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Monday, December 28, 2015

Offensive Volleys

In The Basic Volley, I discussed the punch volley as an offensive shot and a variation of the punch volley, the block, as a defensive shot. There are additional variations of the volley that are even more powerful shots.

The Poke Stroke

The punch volley is a very short movement of about 3”-6” while the block is a wall that has no movement. The block reduces pace from the return and the punch volley maintains the pace of the return. The poke stroke adds pace by extending the paddle movement to 12” or more. It uses the exact same technique as the punch volley with a longer extension or follow-through. The result is a dramatic increase in the pace of the return. A Deb Harrison video called Poke Stroke is below to illustrate the shot.

The Swing Volley

If the longer movement of the poke stroke can add pace, why not go for even more pace with a much longer swing. The swing volley does exactly that as a hybrid between a punch volley and a groundstroke. The feet and body are positioned like a volley, i.e., an open position with the torso facing the direction of the ball. However, when making the swing volley, the body turns (at the hip) away from the ball during the backswing and then closes when the paddle arm swings across the body as described in The Forehand Ground Stroke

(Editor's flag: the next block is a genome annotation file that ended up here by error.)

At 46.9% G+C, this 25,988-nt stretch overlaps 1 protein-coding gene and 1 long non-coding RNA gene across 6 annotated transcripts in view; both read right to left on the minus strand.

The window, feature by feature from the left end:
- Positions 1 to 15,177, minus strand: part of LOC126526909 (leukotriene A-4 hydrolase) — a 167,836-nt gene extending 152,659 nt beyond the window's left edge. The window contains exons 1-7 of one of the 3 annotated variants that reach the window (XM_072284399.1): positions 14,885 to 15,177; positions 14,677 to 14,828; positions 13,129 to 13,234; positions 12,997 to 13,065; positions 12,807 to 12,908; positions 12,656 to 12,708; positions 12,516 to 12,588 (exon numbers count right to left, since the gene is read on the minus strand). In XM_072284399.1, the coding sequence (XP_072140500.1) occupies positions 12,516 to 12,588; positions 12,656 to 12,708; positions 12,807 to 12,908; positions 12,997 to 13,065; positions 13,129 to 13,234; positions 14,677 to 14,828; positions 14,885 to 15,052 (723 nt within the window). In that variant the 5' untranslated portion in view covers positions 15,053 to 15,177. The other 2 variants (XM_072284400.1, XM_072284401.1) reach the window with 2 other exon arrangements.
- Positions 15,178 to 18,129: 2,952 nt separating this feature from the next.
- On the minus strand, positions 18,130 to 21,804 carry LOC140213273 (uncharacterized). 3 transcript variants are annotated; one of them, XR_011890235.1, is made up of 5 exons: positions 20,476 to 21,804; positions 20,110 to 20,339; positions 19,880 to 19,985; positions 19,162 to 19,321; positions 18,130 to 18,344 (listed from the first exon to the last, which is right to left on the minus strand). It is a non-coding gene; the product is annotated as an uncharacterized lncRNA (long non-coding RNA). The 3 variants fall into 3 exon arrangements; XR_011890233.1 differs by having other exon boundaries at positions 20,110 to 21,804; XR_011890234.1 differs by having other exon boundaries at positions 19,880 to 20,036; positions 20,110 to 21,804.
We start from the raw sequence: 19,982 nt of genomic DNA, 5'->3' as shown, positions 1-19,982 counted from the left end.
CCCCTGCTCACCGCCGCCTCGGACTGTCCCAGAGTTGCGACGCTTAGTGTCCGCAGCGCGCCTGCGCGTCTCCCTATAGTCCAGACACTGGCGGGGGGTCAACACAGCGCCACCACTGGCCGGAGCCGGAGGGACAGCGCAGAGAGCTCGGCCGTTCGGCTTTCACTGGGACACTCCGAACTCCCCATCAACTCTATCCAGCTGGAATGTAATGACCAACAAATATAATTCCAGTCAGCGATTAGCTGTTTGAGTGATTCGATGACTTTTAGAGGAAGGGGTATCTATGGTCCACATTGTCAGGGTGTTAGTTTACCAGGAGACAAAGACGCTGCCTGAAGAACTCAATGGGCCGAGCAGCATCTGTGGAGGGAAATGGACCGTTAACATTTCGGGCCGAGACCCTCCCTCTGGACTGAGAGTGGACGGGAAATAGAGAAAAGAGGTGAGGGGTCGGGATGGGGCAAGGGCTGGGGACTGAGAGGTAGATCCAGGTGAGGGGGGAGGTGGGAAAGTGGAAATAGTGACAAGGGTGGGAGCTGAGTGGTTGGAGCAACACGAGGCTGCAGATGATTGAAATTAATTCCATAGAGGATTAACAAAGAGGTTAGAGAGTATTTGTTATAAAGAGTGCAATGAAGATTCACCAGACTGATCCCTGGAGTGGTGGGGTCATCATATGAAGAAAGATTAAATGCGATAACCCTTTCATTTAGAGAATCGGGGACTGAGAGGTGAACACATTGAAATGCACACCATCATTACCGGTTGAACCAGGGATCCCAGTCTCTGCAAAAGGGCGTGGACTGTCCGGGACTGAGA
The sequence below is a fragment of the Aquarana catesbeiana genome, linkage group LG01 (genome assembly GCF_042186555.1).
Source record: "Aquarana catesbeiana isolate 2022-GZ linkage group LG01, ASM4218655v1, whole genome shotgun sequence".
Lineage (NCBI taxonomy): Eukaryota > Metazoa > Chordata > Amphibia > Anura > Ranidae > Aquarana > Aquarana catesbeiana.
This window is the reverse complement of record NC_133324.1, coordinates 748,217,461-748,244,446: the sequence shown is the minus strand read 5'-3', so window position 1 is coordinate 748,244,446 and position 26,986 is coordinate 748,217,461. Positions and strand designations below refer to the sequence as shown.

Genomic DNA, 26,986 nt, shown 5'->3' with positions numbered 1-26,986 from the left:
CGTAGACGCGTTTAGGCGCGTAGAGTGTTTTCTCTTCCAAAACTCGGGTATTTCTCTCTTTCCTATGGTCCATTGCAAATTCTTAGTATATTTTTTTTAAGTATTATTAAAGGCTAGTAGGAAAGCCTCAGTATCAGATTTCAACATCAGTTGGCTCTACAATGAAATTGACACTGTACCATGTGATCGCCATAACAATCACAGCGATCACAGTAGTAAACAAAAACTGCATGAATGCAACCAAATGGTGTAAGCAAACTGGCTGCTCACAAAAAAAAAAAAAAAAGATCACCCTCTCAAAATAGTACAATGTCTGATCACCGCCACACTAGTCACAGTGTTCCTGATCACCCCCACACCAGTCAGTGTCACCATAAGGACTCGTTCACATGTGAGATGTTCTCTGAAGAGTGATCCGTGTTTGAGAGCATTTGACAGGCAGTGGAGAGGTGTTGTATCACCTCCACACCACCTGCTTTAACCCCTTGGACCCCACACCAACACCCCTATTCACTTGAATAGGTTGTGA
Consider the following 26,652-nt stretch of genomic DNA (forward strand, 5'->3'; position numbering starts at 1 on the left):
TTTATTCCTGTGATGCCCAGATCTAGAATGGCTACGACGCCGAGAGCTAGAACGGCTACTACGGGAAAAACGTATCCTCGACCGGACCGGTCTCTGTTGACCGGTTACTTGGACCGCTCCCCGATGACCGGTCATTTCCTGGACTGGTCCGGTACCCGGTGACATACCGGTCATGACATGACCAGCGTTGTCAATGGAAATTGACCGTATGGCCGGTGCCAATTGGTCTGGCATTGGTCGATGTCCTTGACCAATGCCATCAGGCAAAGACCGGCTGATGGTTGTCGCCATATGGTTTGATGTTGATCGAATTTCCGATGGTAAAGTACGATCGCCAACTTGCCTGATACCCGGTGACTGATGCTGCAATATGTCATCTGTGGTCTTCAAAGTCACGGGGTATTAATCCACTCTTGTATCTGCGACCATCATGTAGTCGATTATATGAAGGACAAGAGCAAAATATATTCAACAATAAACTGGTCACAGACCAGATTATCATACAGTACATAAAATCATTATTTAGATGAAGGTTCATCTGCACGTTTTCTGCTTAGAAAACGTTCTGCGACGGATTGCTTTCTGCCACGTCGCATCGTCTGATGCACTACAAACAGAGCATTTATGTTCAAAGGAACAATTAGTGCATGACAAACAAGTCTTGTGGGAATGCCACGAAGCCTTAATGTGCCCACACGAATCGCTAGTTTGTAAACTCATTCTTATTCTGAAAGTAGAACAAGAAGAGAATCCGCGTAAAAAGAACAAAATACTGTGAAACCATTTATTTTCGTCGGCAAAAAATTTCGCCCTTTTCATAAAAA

The power of the shot is generated from the shoulder turn and torso rotation and not the step associated with the groundstroke. The ball should be struck in front of the body with a firmly locked wrist. The intent of the shot is to drive the ball past the opponent or overpower his ability to make a return.

The swing volley from the kitchen line is difficult due to the perfect timing it requires. The player is close to his opponents and their shot will arrive much more quickly than for a baseline groundstroke. A more compact swing – especially the backswing - is important to compensate for the speed of the ball. As always, practice, practice, and more practice helps to get the timing right.

The following video, also from Deb Harrison, called Swing Volley, Defending Against Bangers, Part 3 explains the swing volley technique.

The poke stroke and swing volley are incremental steps up in aggressive shot-making. The positive side of being more aggressive is hitting more winners and forcing opponents to make more errors.  The negative side of increased aggressiveness is the increased probability of making a mistake yourself by hitting the return into the net or out of bounds. Remember the principle of keeping the ball in play. Dial back the aggressiveness level a little by reducing the paddle motion or being more selective in choosing which balls to aggressively go after. Also remember that practice makes perfect when it comes to aggressive shot-making.

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